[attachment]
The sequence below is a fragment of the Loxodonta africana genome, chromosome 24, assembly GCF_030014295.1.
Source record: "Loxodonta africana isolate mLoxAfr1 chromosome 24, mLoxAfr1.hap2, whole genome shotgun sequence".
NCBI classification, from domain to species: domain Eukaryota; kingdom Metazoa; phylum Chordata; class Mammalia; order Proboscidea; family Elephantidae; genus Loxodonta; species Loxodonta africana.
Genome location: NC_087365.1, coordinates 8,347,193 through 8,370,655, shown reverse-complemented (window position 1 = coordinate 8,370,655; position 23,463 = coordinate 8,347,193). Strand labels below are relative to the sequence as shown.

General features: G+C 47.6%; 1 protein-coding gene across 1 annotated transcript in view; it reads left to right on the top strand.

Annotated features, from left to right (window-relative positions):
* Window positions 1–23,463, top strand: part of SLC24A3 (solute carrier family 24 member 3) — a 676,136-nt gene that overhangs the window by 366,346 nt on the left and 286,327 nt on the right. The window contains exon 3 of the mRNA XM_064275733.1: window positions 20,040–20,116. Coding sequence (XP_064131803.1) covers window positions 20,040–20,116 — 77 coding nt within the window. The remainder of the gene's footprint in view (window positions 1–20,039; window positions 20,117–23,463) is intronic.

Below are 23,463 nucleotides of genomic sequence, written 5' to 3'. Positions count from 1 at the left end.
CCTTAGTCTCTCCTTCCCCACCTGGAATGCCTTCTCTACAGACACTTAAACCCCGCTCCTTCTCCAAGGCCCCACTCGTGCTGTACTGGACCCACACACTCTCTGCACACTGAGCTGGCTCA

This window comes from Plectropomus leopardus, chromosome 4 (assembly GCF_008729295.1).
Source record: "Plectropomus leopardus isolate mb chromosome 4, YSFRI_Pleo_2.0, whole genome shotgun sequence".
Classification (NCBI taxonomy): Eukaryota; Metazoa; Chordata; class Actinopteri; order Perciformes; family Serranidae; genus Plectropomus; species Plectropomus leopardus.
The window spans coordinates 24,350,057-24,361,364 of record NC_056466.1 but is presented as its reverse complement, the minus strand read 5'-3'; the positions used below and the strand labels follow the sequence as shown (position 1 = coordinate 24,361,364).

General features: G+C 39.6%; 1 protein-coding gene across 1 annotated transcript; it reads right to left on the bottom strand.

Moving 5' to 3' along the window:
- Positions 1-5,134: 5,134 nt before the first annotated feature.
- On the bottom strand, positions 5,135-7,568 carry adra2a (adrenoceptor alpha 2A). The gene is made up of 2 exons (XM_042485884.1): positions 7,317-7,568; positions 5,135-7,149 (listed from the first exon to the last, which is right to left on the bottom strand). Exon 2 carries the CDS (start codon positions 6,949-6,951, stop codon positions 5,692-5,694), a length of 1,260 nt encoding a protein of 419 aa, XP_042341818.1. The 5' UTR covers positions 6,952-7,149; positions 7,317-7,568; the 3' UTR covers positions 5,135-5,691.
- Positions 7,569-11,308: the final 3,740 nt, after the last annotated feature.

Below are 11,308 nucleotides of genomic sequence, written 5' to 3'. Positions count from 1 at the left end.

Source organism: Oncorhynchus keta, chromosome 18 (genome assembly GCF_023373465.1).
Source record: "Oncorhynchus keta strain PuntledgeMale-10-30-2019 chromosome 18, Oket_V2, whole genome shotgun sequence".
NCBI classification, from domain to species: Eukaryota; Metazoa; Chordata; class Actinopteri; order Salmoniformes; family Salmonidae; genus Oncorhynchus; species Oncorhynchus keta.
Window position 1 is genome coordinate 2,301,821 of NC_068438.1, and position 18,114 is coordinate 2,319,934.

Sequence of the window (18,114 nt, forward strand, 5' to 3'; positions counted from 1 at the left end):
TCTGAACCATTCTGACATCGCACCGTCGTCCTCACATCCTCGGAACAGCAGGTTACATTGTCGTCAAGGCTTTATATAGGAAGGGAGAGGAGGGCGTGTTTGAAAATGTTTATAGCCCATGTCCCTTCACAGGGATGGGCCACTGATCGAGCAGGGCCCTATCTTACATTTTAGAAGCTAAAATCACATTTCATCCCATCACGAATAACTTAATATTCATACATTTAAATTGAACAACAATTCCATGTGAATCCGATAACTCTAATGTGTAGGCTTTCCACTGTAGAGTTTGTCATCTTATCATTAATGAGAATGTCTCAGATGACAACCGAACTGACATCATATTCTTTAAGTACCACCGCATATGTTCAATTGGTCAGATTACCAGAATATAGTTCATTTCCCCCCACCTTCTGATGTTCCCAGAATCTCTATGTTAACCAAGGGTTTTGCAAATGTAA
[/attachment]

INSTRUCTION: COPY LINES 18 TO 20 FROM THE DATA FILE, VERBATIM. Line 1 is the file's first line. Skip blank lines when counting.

- Positions 7,569-11,308: the final 3,740 nt, after the last annotated feature.

Below are 11,308 nucleotides of genomic sequence, written 5' to 3'. Positions count from 1 at the left end.

Source organism: Oncorhynchus keta, chromosome 18 (genome assembly GCF_023373465.1).